African-American dreams helped shape this region
Special to The Times
African-American history in Washington has long been conveniently tucked away in an anteroom of the state's collective memory. After all, black people have comprised a tiny minority of the population, less than 1 percent through 1950 and only 3.2 percent today. Their impact on Washington's history, however, has been much larger than those percentages would suggest.
The creation of the territory of Washington owes itself in part to a decision by one African American with a now familiar name, George W. Bush. This Bush, no relation to the current occupant of the White House, settled with his family in 1845 in what is now Thurston County. With four other families who came with them, they became the first farmers in the Puget Sound region.
While the other settlers had various reasons for locating north of the Columbia River, Bush sought to escape the racial discrimination that had developed against the handful of African-American settlers who preceded him to the Willamette Valley. Other settlers followed, initiating a steady march of U.S. citizens north of the Columbia. Congress responded to their petition for a separate government when it created Washington Territory in 1853.
George Bush became the most prosperous farmer in the Puget Sound region. His son, William Owen Bush, carried that legacy forward, representing Washington Territory in the National Centennial Exposition in Philadelphia in 1876 and later as a member of the first state Legislature in 1890. While Owen Bush was there, his accomplishments included the state's first civil-rights act and legislation establishing what is now Washington State University.
Twenty miles south, another African American with an equally famous name, George Washington, established the town of Centralia in 1872.
Despite a slow start, Washington's town grew to nearly 5,000 residents in 1891, its economy supported by lumber and shingle mills, small manufacturing plants and nearby coal mining.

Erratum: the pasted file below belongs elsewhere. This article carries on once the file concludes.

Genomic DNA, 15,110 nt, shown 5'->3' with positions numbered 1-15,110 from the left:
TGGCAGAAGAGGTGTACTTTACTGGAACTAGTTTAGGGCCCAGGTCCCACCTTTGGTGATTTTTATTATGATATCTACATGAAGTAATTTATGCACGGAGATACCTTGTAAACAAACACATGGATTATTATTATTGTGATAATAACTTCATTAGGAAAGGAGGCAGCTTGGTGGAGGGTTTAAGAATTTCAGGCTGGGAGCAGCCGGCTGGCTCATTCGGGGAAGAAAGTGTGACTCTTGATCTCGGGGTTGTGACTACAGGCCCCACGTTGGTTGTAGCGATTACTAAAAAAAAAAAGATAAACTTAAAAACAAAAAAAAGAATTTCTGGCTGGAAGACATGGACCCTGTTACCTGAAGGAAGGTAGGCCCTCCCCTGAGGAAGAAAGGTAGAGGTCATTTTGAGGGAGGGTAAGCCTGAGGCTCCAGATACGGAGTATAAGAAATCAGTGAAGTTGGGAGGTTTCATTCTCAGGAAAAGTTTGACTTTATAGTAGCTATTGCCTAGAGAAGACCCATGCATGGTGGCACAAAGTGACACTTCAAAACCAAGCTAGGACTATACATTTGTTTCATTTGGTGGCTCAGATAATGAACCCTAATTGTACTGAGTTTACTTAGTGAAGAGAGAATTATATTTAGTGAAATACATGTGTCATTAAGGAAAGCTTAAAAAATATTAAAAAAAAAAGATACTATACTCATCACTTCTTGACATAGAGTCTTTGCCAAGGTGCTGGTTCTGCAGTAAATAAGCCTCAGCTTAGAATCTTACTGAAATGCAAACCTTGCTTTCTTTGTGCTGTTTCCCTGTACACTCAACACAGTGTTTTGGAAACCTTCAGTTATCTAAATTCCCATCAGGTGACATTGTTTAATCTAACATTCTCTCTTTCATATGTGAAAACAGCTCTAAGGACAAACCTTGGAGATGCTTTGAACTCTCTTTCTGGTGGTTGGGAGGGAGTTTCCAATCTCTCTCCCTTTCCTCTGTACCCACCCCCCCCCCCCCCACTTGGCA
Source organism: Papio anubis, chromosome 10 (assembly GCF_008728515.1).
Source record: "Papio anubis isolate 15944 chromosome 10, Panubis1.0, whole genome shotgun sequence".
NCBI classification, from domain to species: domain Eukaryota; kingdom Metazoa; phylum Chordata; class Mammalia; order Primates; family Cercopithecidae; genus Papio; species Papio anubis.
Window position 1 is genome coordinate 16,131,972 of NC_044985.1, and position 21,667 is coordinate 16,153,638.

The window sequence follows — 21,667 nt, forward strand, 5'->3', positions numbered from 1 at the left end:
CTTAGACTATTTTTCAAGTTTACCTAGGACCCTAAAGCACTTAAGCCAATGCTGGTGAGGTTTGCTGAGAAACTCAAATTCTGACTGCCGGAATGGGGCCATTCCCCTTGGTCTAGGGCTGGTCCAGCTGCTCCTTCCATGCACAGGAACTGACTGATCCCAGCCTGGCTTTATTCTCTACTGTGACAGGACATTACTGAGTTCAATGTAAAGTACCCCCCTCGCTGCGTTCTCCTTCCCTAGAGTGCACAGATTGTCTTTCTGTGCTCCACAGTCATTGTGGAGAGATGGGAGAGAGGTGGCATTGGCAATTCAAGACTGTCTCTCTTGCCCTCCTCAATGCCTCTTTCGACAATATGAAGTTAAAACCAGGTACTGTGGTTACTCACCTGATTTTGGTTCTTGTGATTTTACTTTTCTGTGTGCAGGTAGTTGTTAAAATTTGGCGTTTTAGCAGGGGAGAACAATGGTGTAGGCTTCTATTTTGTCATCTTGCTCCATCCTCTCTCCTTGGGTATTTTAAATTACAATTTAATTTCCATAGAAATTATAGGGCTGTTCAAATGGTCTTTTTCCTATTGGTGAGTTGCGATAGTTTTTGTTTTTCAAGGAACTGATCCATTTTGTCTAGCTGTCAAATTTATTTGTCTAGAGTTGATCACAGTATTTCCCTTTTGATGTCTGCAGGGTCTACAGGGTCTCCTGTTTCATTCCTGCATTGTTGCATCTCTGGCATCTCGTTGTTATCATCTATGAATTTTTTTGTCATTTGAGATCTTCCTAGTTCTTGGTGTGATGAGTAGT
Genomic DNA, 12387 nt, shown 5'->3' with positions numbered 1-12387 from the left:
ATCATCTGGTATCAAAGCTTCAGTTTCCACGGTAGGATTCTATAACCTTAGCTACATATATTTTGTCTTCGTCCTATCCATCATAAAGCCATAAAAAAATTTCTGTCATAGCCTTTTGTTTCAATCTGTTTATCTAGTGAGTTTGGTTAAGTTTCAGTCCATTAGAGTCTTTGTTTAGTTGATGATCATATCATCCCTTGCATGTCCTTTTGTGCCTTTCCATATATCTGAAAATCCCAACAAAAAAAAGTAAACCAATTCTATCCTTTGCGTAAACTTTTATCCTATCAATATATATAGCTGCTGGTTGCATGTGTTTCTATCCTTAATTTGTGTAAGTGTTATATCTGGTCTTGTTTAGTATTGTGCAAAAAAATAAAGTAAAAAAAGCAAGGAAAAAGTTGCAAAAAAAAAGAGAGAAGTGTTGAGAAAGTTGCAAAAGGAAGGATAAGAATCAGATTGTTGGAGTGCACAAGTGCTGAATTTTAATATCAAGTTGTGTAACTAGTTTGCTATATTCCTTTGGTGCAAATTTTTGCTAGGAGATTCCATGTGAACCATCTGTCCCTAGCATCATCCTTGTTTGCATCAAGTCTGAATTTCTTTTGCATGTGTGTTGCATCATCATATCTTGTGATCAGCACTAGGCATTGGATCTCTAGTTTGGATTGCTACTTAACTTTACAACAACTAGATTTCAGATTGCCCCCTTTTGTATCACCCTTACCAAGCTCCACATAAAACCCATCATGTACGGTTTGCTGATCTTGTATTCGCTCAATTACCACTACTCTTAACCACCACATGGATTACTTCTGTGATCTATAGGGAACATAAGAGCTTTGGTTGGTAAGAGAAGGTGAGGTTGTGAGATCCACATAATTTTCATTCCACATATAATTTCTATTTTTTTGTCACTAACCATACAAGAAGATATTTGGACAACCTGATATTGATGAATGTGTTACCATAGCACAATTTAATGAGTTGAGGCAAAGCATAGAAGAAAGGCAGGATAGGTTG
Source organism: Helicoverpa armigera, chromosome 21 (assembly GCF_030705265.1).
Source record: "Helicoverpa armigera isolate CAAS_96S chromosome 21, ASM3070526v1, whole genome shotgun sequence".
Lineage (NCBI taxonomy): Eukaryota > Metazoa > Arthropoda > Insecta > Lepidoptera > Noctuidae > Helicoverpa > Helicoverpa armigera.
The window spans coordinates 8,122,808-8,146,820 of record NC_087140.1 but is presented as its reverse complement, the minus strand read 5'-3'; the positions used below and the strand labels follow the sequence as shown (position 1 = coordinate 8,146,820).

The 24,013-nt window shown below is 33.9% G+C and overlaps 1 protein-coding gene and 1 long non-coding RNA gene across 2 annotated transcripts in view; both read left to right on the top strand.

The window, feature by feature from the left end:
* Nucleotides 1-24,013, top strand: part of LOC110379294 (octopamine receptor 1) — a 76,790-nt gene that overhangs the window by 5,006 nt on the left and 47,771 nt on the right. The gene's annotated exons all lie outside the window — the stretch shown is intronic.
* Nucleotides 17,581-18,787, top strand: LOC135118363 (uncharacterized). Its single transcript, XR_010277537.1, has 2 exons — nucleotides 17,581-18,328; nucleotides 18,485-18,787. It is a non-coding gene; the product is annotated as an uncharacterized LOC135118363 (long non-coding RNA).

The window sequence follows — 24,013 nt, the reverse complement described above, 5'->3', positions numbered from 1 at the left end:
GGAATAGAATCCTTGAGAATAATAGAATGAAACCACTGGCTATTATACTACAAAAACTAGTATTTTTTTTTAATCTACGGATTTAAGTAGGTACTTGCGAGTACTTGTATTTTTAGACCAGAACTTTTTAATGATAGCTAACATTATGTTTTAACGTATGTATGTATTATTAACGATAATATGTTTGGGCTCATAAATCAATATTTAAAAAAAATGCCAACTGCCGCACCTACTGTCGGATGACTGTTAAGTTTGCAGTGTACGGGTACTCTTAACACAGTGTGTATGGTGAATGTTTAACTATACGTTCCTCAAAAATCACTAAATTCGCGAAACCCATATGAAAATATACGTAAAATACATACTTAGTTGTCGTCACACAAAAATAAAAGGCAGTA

Like most town promoters, Washington's prosperity rose (and fell) with the economic fortunes of his town. In 1891, the Centralia Daily News reported its founding citizen as worth $150,000. With the national Panic of 1893, Centralia's economy faltered and the town's population shrank to 1,300. Even as his own health was declining, Washington provided food for some of the remaining residents and extended the notes of those who had purchased property from him.
Another pioneer, William Grose, arrived in Seattle in 1860 and one year later opened Our House, a restaurant and boarding house, which he located right on the waterfront. Two decades later, Grose purchased land near 23rd Avenue and Madison Street, around which grew a middle-class black enclave on what was at the time the northeastern edge of the city.
According to some sources, Grose also staked a young shipbuilder, Robert Moran, who eventually built the first steel ships in the Puget Sound region. In an unusual reversal of economic roles, a local African-American businessman provided the venture capital for an industry that would drive the local economy, alongside timber and airplanes, for decades to come.
But the Grose example may be less unusual than contemporaries would imagine if we better understood the history of 19th-century Seattle.
By the 1890s, the handful of African-American entrepreneurs were far more integrated into the city's economy than their counterparts would be a century later. Black businesses were located throughout the city and served a mostly white clientele. For one brief moment in the 1890s, Seattle had more black attorneys than ministers.
Of course, most African-American newcomers to the city were neither business owners nor professionals. There were instead working-class people searching for freedom and a better life.
African-American history in Washington, when recognized at all, is often viewed as a separate legacy, an aberration in the larger story of pioneers from the rest of the United States and from Europe.
Yet, African-American dreams and aspirations have also shaped this land in profound ways we are only now beginning to understand. Local African-American history is a story of proud, strong, self-confident people such as George W. Bush, George Washington, William Grose and thousands of other women and men who made this state their home. But it is more than just their saga, it is a story that touches everyone in this state.
Quintard Taylor Jr. is the Scott and Dorothy Bullitt professor of American history at the University of Washington.
Copyright © 2004 The Seattle Times Company